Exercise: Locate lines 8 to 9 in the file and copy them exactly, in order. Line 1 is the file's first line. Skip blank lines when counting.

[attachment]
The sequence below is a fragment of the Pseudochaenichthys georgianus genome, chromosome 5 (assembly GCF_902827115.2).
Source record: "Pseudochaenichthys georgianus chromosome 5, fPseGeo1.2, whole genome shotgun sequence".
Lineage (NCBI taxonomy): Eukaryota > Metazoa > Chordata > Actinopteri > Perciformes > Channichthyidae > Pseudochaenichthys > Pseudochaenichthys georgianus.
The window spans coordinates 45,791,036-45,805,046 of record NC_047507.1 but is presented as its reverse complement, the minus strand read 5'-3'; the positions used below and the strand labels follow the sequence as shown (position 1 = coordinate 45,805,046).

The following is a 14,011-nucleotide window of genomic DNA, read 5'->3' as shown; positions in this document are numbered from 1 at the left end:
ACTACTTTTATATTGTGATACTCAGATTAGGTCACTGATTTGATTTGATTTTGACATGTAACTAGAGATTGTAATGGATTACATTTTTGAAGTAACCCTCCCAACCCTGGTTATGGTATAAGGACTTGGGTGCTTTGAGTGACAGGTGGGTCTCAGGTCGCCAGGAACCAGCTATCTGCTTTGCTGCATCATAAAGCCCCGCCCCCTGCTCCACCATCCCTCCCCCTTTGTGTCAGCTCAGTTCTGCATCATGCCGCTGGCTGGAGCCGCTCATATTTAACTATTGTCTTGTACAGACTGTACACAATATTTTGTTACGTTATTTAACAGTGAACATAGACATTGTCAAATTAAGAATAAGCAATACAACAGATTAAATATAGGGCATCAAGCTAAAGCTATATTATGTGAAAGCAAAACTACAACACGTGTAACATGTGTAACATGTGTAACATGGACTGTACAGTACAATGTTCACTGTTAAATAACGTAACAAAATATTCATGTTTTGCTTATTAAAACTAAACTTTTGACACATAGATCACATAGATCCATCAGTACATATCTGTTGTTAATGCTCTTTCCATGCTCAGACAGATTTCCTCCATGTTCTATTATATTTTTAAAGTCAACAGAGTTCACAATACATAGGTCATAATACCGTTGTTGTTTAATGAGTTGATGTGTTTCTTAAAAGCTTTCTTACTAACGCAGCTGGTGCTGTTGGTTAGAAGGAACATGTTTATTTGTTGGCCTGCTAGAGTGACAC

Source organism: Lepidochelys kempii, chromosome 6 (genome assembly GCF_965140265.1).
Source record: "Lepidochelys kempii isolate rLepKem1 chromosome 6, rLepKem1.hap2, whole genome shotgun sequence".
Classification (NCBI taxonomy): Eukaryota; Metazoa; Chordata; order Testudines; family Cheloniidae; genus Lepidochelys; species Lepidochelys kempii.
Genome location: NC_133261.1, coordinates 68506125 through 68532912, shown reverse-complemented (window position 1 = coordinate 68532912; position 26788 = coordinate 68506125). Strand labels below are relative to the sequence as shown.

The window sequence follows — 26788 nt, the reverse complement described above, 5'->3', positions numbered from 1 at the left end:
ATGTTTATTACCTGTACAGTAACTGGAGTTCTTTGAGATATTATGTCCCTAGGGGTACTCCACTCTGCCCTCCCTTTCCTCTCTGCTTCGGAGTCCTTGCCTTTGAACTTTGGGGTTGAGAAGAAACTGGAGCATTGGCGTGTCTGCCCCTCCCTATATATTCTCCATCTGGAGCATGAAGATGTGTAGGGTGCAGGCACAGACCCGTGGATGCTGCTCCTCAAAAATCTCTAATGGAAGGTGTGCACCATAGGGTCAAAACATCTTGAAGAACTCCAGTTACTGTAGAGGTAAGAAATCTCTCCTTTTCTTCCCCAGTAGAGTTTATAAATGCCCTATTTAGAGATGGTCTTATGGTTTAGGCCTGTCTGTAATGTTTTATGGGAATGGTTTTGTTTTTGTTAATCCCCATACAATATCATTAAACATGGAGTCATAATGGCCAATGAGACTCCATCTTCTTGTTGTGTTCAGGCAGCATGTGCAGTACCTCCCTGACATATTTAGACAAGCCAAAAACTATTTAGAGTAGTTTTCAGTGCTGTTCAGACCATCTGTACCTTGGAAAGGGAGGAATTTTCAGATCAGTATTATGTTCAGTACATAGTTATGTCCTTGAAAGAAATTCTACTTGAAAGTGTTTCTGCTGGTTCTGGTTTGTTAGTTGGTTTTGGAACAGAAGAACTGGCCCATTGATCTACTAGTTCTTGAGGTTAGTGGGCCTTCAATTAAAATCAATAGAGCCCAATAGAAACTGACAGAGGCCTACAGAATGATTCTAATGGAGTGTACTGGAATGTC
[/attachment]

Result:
Source record: "Lepidochelys kempii isolate rLepKem1 chromosome 6, rLepKem1.hap2, whole genome shotgun sequence".
Classification (NCBI taxonomy): Eukaryota; Metazoa; Chordata; order Testudines; family Cheloniidae; genus Lepidochelys; species Lepidochelys kempii.